Posttreatment variables are covariates that are preceded by the main explanatory variable. Their inclusion in a statistical model does not ‘control’ for their influence on the relationship of interest, and it does not substitute for a mediation analysis. Likewise, a coefficient estimate of an appropriate ‘control variable’ cannot be interpreted as a causal effect estimate. While these facts are well-established in various fields across the social sciences, their recognition in the field of peace and conflict studies is more limited. Originally collected data on recent publications from leading peace and conflict journals reveal that a large majority of evaluated articles condition on posttreatment variables, demonstrating how a review of these fallacies can help to substantially improve future research on peace and conflict. Drawing on a broad set of literature and using graphical approaches, I offer an intuitive explanation of the logic of posttreatment variables and clarify common misconceptions. Building on recent developments in methodology and software, and by deriving conditions for bounding using analytical bias expressions, I discuss avenues for dealing with posttreatment variables in observational studies. The article concludes with a discussion of implications for applied research.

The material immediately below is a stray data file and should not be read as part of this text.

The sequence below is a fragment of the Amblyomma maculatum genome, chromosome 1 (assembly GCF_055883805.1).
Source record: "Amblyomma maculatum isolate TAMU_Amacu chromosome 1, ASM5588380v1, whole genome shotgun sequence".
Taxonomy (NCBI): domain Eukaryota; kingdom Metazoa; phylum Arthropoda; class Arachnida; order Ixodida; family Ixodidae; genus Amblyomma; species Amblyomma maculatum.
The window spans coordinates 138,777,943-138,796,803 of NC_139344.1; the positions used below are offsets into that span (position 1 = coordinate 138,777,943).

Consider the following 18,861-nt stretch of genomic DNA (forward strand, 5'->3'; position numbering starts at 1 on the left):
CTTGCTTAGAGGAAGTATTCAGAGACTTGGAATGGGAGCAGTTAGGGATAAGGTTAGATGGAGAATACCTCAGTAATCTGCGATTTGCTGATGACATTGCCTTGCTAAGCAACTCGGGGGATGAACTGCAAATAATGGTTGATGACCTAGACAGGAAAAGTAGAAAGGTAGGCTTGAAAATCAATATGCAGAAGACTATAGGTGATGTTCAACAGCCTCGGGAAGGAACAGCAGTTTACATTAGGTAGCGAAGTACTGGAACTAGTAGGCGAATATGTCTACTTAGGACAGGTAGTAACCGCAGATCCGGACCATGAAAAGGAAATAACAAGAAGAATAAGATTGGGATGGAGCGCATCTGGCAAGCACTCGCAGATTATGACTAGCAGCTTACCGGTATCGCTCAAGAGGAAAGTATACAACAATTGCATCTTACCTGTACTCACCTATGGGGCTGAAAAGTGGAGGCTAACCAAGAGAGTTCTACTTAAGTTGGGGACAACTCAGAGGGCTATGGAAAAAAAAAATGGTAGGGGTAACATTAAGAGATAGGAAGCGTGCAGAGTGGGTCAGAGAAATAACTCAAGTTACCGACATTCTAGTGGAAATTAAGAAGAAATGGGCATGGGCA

This was originally published on SAGE Publications Ltd: Journal of Peace Research: Table of Contents.